# Does the series $\sum_{n=0}^{\infty} \frac{(-2)^n}{1+2^n}$ converge?

Does the series $\sum_{n=0}^{\infty} \dfrac{(-2)^n}{1+2^n}$ converge?

I see that it doesn't converge absolutely, so I am checking conditional convergence now.

$$\sum_{n=0}^{\infty} \dfrac{(-2)^n}{1+2^n}=\sum_{n=0}^{\infty} \dfrac{(-1)^n\cdot2^n}{1+2^n}$$

$b_n=\dfrac{2^n}{1+2^n}$

Clearly $b_n$ is decreasing.

$\lim_{b\to\infty} b_n = 1\neq 0$. What does this mean? I was told that the alternating series test can only test convergence. Once of the hypothesis for convergence failed, so does this mean my series diverges, or that I have to apply another test?

• You have to use another test. This does not nessecarily mean it diverges.
– user370967
Apr 15 '17 at 21:09
• $a_n \to 0$ is a necessary condition for the convergence of $\sum a_n$. Apr 15 '17 at 21:11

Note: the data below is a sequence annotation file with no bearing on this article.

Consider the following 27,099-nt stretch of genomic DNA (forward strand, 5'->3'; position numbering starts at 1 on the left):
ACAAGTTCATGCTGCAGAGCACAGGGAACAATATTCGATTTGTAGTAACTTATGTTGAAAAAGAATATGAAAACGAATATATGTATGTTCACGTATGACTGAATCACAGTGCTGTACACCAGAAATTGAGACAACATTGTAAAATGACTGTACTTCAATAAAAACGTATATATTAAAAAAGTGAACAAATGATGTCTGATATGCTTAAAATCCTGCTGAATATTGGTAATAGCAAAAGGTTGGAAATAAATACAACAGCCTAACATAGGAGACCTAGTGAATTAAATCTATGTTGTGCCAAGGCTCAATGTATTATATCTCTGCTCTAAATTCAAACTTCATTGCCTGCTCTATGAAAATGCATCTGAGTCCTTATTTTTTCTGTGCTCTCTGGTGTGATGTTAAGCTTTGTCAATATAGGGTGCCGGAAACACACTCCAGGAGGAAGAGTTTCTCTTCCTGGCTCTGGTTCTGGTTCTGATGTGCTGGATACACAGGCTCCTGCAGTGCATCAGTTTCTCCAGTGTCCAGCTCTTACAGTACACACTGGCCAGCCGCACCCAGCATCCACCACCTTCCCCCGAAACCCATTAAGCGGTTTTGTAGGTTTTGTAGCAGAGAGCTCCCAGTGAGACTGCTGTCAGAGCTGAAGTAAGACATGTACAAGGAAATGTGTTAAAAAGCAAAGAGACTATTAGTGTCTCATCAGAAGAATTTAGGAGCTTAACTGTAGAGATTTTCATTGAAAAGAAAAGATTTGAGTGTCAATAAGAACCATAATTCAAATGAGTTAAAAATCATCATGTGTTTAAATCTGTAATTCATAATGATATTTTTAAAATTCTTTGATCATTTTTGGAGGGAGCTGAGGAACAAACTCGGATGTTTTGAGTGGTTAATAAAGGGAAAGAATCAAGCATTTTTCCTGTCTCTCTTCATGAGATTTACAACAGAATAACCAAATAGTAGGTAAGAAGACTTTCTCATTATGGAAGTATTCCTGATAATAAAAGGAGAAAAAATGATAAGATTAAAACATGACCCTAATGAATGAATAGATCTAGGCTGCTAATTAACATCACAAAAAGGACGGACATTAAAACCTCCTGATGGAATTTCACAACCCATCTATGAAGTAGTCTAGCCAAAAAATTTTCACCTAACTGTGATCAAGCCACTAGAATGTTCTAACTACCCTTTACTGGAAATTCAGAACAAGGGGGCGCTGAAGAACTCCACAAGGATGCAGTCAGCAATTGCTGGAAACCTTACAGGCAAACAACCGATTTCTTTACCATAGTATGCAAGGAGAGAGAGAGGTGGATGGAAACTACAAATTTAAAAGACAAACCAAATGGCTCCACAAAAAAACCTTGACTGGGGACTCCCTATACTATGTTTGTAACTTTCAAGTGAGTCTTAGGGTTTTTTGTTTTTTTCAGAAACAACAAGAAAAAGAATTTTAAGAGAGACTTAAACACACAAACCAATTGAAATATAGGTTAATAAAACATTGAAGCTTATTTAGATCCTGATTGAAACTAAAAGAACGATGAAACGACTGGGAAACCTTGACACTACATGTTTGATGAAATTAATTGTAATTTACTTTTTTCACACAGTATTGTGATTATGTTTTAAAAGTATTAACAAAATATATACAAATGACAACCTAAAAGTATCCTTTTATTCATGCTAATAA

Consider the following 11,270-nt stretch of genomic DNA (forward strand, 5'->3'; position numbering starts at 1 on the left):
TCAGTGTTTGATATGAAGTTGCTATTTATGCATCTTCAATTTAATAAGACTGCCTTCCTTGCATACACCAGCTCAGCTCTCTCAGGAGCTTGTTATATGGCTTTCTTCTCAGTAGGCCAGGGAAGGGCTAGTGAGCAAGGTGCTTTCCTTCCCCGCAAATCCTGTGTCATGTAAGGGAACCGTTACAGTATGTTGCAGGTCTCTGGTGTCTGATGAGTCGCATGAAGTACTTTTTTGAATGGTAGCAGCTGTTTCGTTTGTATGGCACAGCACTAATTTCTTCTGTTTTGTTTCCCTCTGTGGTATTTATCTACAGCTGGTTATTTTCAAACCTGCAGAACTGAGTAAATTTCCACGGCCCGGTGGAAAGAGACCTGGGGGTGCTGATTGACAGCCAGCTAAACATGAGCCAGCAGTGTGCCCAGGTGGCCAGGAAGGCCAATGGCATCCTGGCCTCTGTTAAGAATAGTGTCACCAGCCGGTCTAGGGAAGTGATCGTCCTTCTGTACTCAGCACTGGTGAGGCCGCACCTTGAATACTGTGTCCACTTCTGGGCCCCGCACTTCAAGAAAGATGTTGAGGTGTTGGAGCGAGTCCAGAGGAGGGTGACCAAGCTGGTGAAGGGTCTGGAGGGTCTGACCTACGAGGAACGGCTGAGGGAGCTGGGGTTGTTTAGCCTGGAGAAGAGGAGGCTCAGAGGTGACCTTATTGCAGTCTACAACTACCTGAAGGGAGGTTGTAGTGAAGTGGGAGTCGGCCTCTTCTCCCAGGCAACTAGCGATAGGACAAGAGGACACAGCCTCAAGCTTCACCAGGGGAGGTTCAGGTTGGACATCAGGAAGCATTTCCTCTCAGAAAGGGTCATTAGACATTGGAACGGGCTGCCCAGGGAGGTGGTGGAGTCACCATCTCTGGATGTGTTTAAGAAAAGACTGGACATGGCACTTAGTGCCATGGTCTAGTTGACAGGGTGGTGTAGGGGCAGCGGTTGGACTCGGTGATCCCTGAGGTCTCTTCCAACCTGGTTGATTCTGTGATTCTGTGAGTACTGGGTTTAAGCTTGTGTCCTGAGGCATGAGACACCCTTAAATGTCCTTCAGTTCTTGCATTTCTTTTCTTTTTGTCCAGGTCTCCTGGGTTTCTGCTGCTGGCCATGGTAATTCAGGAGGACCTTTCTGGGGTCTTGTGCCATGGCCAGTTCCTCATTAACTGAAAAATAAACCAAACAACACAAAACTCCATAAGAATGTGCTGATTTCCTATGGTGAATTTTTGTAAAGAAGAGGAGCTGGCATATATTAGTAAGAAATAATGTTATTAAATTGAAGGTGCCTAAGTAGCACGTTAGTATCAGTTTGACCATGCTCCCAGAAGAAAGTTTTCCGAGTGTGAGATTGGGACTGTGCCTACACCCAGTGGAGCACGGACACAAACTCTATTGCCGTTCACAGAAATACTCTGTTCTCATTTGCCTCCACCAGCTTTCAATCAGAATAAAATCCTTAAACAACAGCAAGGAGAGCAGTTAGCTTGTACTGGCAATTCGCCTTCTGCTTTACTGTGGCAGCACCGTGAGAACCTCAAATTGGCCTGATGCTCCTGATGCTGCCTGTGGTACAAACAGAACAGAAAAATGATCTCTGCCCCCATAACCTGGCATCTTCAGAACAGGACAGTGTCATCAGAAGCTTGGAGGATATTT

• Which other test could I use for this case? If I use another test then I have to factor in the $(-1)^n$ into the problem Apr 15 '17 at 21:11
• $n$-th term test... as @DanielFischer says... Apr 15 '17 at 22:03

You have a problem here in that $$\lim_{n \to \infty}\sum _{k=1}^{2n}\frac{\left(-2\right)^k}{1+2^k}\approx0.205699255537$$ $$\lim_{n \to \infty}\sum _{k=1}^{2n+1}\frac{\left(-2\right)^k}{1+2^k}\approx -0.794300744463$$ For sufficiently large $n$ we are basically just alternating between these values as we increment $n$, so your series does not converge. Of course, this is overkill; all we have to do is note that $\displaystyle\lim_{n \to \infty}\frac{(-2)^n}{1+2^n}\neq0$ which means your series does not converge.
• Yes but I have the evaluate the limit in order to deduce that it doesnt go to $0$ Apr 15 '17 at 21:53
• We can use Leibniz criterion for the alternating series test. $$b_{n+1} - b_n = -\frac{2^n}{(1+2^n)(1+2^{n+1})} < 0.$$ So the alternating series is monotonically decreasing, yet its limit $b_n\to 1$ as $n\to\infty$. Thus, the series does not converge. Apr 15 '17 at 22:02